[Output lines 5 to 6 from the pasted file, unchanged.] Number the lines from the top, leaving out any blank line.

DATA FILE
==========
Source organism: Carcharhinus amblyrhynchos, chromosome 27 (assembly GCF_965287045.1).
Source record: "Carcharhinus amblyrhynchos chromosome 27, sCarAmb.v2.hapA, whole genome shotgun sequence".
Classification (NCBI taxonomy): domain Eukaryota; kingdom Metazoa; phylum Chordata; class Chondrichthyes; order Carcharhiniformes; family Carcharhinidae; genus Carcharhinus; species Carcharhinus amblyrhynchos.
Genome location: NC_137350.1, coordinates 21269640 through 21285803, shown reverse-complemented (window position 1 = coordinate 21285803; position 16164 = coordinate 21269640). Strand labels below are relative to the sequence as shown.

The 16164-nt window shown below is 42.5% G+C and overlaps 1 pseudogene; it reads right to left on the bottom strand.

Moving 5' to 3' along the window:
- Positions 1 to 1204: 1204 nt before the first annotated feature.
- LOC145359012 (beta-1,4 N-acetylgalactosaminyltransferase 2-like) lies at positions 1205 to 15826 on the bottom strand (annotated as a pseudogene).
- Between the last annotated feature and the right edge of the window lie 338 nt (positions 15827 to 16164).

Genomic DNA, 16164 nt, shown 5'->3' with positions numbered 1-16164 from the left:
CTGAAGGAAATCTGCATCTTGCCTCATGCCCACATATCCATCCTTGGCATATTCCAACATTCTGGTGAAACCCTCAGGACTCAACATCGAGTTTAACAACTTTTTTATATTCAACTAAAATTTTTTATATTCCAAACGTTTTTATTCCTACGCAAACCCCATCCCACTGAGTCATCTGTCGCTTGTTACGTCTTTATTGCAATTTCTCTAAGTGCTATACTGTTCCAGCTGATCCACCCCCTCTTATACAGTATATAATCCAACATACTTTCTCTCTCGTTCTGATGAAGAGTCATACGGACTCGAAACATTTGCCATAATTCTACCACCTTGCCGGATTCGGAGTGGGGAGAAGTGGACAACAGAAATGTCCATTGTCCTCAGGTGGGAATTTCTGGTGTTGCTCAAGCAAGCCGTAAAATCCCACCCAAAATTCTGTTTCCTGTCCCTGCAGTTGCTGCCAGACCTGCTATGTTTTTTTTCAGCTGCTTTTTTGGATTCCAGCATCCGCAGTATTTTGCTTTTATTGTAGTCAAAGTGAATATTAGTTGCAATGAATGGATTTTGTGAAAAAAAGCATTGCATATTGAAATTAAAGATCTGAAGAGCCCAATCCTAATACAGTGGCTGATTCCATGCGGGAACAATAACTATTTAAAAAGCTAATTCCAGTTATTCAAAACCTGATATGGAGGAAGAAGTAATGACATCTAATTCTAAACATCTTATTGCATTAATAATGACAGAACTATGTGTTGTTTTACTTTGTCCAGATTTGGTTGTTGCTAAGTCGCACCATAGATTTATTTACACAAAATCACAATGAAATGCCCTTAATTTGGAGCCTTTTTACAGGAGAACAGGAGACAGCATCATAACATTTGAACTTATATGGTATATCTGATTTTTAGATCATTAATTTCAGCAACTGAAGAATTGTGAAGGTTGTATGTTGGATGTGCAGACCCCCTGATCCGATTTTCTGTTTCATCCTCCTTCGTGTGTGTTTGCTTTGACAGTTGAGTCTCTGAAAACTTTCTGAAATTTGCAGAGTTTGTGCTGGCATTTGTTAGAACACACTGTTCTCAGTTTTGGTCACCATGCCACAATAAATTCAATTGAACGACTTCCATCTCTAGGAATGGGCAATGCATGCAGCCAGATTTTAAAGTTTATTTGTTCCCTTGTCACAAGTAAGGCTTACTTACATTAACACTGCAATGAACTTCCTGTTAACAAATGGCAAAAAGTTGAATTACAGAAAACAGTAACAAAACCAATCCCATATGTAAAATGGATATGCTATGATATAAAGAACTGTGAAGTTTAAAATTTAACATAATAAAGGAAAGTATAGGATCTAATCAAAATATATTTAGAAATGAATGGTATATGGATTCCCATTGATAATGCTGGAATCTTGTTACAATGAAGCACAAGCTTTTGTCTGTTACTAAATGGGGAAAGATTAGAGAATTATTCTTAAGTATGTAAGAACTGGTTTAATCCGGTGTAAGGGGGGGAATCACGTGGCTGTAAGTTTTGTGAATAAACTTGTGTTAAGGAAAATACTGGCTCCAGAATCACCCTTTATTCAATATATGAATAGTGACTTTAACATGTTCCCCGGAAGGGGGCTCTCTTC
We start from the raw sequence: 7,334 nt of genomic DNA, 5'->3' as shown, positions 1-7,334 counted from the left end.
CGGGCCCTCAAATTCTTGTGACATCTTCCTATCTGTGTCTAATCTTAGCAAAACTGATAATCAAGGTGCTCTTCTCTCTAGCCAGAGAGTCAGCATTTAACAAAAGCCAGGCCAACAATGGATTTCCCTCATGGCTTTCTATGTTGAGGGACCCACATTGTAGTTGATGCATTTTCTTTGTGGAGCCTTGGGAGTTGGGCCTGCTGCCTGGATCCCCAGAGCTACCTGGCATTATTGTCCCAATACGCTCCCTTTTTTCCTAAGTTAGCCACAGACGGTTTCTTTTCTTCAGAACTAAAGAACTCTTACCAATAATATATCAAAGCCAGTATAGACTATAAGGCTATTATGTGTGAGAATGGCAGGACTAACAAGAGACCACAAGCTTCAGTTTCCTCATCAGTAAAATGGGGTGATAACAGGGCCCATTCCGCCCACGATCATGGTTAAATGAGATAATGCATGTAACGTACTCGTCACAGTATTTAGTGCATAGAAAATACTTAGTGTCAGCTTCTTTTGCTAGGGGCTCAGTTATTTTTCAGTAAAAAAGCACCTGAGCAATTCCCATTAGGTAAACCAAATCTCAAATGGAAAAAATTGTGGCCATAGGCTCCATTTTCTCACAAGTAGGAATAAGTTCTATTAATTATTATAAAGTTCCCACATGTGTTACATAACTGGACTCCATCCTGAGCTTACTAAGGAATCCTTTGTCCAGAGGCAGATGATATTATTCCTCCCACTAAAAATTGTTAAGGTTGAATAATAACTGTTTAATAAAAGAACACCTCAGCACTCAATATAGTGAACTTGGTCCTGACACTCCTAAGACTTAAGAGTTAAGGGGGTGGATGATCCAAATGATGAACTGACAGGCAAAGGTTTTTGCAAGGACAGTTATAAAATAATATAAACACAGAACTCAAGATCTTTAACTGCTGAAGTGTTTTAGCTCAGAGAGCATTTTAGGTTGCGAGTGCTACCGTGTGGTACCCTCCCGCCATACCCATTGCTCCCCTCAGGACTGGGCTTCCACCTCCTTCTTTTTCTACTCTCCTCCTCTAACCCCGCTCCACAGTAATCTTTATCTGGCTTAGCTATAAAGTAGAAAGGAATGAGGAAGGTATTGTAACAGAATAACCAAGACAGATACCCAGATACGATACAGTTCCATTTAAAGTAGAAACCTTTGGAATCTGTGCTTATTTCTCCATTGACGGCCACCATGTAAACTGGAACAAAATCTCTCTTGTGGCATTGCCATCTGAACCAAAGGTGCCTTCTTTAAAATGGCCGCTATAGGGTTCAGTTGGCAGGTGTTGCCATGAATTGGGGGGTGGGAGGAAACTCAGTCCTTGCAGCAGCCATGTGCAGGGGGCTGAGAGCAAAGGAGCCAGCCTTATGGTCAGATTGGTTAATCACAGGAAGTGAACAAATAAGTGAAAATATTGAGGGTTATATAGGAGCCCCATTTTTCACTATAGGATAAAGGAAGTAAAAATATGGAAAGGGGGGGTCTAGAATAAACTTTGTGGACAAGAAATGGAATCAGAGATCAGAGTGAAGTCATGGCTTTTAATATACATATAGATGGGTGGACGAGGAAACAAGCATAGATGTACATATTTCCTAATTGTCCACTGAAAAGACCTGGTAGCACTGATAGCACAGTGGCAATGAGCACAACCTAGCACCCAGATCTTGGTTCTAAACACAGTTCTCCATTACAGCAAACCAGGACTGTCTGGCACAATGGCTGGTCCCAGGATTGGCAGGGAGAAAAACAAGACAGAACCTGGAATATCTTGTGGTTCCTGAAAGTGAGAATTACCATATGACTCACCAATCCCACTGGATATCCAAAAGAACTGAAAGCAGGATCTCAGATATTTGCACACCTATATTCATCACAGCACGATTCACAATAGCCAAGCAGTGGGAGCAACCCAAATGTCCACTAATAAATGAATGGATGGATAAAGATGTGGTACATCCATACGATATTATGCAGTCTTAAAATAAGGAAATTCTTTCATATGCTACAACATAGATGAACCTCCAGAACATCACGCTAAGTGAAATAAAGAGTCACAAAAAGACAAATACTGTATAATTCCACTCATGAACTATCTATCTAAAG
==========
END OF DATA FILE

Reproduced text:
The 16164-nt window shown below is 42.5% G+C and overlaps 1 pseudogene; it reads right to left on the bottom strand.

Moving 5' to 3' along the window: